When you visit a winery, chances are that you will also be getting a pitch about joining a winery wine club. Most wine clubs work the same way. Members of the wine club receive multiple shipments of wine per year adding up to a case or more of wine per year. Some wine clubs will offer different options. But, if you love their wines, enjoy the tasting room and friendly staff when you visit and find yourself always taking home a bottle or two each time you visit, orr you live out of town and want a regular supply of wine shipped to you with virtually no hassle. Then you should join the winery’s wine club.
Benefits of joining a Winery’s Wine Club
- Wine clubs may ship you wines before they are available to the public.
- Wine clubs may ship you special wines such as reserve wines or exclusive releases that are not available anywhere except at the winery or to members.
- Wine shipments are usually discounted off the normal retail price.
- Wine club members receive a discount on any wines or merchandise they order or purchase from the winery.
- Wine club members say they enjoy and look forward to receiving the wines and the element of surprise that comes with each shipment.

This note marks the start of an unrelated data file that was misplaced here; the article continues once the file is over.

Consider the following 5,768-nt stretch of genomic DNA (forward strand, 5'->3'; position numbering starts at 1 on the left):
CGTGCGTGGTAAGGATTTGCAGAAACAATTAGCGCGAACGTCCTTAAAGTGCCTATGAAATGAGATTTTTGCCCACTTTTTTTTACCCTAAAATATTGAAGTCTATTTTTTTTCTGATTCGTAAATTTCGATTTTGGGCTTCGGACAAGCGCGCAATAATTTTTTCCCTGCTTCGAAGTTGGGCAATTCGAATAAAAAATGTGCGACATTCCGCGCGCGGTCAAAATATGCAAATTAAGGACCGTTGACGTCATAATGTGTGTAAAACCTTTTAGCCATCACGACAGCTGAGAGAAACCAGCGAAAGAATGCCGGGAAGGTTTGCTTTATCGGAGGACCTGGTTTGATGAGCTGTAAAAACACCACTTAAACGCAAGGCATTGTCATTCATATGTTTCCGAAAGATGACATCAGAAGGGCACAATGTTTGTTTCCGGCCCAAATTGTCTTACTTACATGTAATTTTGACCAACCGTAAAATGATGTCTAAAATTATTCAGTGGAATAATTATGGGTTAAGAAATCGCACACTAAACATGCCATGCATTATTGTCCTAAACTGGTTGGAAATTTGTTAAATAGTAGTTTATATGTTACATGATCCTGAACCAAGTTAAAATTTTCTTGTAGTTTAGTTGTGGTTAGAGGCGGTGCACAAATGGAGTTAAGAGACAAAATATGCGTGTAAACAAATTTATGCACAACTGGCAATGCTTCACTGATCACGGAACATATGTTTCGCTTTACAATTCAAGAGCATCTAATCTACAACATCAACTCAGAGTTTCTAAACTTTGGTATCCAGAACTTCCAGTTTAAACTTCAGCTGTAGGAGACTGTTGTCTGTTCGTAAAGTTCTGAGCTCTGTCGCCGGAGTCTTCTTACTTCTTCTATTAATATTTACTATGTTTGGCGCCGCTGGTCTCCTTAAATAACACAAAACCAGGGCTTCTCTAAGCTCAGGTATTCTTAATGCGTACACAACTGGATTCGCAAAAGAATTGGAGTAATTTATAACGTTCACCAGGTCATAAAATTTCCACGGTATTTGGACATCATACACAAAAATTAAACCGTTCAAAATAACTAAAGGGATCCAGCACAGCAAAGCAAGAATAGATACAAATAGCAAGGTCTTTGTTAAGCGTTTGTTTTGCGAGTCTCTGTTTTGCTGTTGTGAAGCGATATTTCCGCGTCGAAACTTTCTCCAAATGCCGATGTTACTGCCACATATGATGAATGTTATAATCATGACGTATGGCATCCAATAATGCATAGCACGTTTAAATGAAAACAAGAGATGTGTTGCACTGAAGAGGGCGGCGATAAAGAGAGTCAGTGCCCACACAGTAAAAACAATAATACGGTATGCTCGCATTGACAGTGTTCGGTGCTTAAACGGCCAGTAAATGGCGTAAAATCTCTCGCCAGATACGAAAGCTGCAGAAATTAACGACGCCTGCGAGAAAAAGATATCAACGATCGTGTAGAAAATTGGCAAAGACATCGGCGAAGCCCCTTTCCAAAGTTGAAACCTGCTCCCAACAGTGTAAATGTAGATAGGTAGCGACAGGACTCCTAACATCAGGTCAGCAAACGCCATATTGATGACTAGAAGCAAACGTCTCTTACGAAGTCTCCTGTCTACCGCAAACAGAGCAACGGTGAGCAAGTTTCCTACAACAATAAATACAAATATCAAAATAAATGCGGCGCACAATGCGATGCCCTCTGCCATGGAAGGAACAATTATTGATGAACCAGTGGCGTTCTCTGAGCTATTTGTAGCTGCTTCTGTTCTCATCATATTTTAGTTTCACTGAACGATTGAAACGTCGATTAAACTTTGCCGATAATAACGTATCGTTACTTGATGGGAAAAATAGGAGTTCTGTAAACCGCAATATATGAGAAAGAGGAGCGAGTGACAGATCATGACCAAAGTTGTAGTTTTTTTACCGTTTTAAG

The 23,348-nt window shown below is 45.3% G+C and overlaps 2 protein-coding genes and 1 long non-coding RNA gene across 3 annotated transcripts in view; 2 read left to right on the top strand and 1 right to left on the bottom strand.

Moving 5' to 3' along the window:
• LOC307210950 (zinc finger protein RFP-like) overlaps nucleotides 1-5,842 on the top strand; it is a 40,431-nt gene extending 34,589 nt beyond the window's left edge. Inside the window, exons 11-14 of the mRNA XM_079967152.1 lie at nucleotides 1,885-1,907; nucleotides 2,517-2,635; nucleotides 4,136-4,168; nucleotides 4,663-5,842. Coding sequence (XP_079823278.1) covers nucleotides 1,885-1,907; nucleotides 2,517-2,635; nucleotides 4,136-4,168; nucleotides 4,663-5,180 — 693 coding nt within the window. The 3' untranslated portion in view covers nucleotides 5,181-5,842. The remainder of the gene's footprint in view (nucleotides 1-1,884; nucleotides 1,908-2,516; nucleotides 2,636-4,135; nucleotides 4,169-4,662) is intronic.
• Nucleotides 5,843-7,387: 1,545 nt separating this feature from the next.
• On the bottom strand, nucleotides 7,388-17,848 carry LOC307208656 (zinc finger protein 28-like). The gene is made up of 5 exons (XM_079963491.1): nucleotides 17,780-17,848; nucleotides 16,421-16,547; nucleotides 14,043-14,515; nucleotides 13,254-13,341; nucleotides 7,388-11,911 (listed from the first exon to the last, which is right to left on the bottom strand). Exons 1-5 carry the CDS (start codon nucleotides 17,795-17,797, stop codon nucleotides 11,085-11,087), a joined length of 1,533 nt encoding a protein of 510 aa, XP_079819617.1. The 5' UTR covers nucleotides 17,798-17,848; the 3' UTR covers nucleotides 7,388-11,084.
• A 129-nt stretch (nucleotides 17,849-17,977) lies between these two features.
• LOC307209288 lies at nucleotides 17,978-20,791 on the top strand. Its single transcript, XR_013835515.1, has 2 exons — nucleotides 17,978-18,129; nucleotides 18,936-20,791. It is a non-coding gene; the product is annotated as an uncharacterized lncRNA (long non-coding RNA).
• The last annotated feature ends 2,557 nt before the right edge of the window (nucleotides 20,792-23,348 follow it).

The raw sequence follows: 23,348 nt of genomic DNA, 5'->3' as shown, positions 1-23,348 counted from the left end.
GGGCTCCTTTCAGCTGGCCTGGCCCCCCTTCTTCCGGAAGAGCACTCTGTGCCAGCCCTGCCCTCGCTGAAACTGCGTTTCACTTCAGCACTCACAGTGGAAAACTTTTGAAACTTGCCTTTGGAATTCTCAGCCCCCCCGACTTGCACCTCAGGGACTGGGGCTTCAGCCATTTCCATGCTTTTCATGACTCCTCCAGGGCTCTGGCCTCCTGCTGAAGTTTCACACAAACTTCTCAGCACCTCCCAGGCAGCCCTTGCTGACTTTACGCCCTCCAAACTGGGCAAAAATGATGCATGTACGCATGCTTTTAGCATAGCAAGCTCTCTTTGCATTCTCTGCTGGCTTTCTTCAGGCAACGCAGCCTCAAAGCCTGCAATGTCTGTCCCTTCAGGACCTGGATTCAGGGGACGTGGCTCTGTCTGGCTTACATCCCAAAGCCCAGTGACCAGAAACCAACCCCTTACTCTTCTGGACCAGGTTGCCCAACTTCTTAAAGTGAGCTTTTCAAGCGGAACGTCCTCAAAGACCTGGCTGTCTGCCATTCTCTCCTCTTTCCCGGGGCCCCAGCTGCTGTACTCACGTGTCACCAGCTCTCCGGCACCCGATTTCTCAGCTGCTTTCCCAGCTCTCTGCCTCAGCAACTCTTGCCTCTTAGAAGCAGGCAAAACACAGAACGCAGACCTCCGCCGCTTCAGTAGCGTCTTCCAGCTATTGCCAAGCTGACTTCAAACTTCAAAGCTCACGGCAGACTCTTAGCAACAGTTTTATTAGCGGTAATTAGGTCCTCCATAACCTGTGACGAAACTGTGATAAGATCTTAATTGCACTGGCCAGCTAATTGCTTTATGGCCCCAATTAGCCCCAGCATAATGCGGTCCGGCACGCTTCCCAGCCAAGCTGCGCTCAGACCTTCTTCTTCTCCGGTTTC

- A convenient way to taste the latest offerings from a winery.
- A winery may offer special events at the winery for wine club members only, or offer discounts on event tickets
- There is often no cost to join a wine club.
Joining a winery wine club allows it’s members immerse themselves in everything the winery has to offer. It’s easy to lose sight of what draws you to wine in the first place: usually it is the complex flavors that excite the senses. Wine clubs offer bottles that are ready to be uncorked, or access to limited production wines that are not available in the market place. This might even inspire a few spontaneous blind tasting parties or an experimental food and wine pairing dinner with close friends. Regardless of where your wine experiences take you, rekindling your love of wine and the experience of learning something new can make any wine club worth joining.
Which Brian Carter Cellars club is right for you?
Club Vivant (“Life”) offers three releases per year of six bottles each, for a total of 18 bottles annually. It showcases our core collection of old-world, European-style blends.
Club Amour (“Love”) offers a truly special 9-bottle single release annually, highlighting the best of what Brian Carter Cellars has to offer. The single-vineyard, single-varietal “ONE” Collection, and limited-edition bottles to enjoy and add to your remarkable wine collection.
Club Dévotion (“Devotion”) is the epitome of the Brian Carter Cellars wine club experience. Combining the Amour and Vivant releases, you will receive a total of twenty-seven bottles annually, including wines from the core collection and the “ONE” Collection.
The release parties are held in February, May, and October, with the Amour release in August, and are a great way to pick up your wine, meet new people, enjoy great music, and savor delicious food that complements the release wines perfectly.
Brian Carter Cellars Benefits….